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Rail - Locomotive - Diesel - MLW RS-18

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Rail - Locomotive - Diesel - MLW RS-18
Name Locomotive, Diesel, MLW RS-18
Region North America
Category Rail
Type Locomotive
SubType Diesel
Variety MLW RS-18
Manufacturer Montreal Locomotive Works (Details)
Era Era IV: 1958 - 1978


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History: The MLW RS-18 was an 1,800 hp (1,340 kW) diesel-electric locomotive built by Montreal Locomotive Works between December 1956 and August 1968. It replaced the RS-10 in MLW's catalogue, and production totalled 351 locomotives, to eight customers. It was the Canadian version of the ALCO RS-11, although MLW did manufacture the RS-11 for Ferrocarriles Nacionales de México.

Canadian National Railway, by far the largest buyer of the RS-18, continued to specify the long hood as the front. By contrast, while all of Canadian Pacific Railway's RS-10s were long-hood-forward, all of their RS-18s were short-hood forward. All of CN and CP's locomotives were delivered with full-height short hoods, as were the first four Pacific Great Eastern Railway, and first Roberval and Saguenay Railway unit. The remaining production was for locomotives with a low short-hood, giving the train crew much better forward vision.

From Wikipedia

Railroad/Company:
Montreal Locomotive Works (MLW) was a Canadian railway locomotive manufacturer which existed under several names from 1883 to 1985, producing both steam and diesel locomotives. For a number of years it was a subsidiary of the American Locomotive Company. MLW's headquarters and manufacturing facilities were located in Montreal, Quebec.

In 1975, the emerging Quebec based Bombardier purchased a 59% stake in MLW from Studebaker-Worthington. Under Bombardier, the MLW organization continued locomotive design into the early 1980s, and also benefited from its geographic location.[citation needed] During the 1970s, Bombardier began to enter the railway passenger car business with domestic orders for commuter and subway systems. Based on a prototype trainset constructed in the mid-1970s, in 1980 MLW began production of a fleet of high-speed diesel-powered passenger locomotives for the LRC (Light, Rapid, Comfortable) passenger trains being built for the newly created federal Crown corporation Via Rail. Similar equipment was also used briefly by Amtrak.The last of the locomotives were retired from service in 2001, although the pendular-suspension coaches continue to form the backbone of Via's intercity corridor fleet.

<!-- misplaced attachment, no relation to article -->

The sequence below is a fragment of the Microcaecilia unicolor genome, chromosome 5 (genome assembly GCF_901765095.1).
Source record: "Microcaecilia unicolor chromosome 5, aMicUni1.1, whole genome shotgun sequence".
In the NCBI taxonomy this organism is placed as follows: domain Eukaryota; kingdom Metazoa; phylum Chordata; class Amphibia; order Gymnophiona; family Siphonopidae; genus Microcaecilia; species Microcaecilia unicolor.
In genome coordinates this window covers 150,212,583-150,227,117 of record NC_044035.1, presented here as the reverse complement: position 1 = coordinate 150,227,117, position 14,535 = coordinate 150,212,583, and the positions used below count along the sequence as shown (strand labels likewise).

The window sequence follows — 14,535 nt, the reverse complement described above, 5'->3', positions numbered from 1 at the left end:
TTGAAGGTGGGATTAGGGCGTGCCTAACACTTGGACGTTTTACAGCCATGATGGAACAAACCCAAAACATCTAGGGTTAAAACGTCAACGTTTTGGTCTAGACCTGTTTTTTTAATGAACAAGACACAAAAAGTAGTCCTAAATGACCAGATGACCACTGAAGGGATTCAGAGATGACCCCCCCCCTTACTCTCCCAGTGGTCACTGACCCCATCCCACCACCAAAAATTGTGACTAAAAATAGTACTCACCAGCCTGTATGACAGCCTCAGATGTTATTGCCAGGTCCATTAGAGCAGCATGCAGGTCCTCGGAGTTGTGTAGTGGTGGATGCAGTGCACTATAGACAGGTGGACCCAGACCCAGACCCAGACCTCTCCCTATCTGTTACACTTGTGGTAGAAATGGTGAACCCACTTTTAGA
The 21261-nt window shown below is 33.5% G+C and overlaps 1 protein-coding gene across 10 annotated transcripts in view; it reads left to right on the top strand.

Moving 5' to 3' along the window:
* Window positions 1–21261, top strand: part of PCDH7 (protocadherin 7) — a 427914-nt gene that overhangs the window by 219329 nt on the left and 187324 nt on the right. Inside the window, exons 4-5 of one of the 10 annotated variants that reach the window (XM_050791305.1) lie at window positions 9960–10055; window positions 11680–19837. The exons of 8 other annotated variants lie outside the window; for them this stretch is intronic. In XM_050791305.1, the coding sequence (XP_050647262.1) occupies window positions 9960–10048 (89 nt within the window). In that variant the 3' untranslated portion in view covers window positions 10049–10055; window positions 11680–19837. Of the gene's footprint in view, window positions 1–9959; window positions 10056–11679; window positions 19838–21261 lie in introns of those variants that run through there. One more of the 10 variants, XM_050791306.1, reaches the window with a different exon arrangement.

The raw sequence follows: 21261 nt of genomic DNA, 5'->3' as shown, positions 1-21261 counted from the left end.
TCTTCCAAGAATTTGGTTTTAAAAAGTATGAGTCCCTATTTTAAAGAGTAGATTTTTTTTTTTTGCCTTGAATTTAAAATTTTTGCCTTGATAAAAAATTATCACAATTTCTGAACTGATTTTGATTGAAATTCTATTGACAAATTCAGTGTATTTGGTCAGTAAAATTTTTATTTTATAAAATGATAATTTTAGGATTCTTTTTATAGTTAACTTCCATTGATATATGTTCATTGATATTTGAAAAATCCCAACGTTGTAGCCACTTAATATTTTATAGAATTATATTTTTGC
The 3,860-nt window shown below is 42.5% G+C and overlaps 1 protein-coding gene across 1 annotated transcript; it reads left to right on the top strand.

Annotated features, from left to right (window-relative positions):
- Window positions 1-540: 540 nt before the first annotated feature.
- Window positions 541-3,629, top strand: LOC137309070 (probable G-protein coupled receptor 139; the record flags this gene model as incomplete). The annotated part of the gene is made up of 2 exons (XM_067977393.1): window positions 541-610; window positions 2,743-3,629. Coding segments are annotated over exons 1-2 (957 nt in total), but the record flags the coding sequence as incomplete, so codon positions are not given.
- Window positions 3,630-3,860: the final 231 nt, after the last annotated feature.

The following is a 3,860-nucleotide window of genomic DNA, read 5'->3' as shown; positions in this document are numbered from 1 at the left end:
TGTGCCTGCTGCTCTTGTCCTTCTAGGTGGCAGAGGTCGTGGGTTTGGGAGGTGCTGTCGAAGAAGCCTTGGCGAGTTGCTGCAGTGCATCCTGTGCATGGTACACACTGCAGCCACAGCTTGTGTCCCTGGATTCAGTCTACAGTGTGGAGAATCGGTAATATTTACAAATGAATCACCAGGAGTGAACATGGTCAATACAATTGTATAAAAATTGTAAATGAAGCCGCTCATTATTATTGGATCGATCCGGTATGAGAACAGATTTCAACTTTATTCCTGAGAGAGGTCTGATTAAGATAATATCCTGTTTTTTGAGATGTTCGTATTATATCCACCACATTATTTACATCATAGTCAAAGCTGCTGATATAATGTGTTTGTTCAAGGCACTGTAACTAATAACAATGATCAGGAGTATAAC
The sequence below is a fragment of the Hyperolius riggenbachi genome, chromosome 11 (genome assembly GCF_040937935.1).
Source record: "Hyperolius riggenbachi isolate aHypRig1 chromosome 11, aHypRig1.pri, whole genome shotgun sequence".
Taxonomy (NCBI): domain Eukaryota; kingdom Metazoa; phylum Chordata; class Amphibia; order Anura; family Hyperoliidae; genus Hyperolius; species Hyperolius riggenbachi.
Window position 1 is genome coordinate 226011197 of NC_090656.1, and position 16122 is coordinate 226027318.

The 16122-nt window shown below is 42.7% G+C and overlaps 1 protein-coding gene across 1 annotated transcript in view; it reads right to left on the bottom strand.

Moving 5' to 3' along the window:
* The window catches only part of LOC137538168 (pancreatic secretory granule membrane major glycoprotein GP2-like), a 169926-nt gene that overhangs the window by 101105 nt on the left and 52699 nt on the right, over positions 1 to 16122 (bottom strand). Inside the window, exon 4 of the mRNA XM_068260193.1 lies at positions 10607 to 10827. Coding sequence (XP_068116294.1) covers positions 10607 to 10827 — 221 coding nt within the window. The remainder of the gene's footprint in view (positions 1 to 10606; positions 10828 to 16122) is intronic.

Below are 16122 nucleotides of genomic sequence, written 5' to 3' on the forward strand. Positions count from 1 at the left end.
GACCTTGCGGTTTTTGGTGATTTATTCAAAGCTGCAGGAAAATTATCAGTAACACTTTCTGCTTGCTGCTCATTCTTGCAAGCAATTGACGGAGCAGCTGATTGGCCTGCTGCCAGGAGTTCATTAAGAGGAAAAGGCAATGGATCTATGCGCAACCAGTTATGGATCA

In a 1985 corporate reorganization, Bombardier removed itself from manufacturing locomotives and concentrated on producing passenger train rolling stock, as well as aircraft (following the 1986 acquisition of the federal government Crown corporation Canadair), in addition to its recreational products.

From Wikipedia


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Item created by: gdm on 2018-05-21 09:56:02. Last edited by gdm on 2018-05-21 09:58:38

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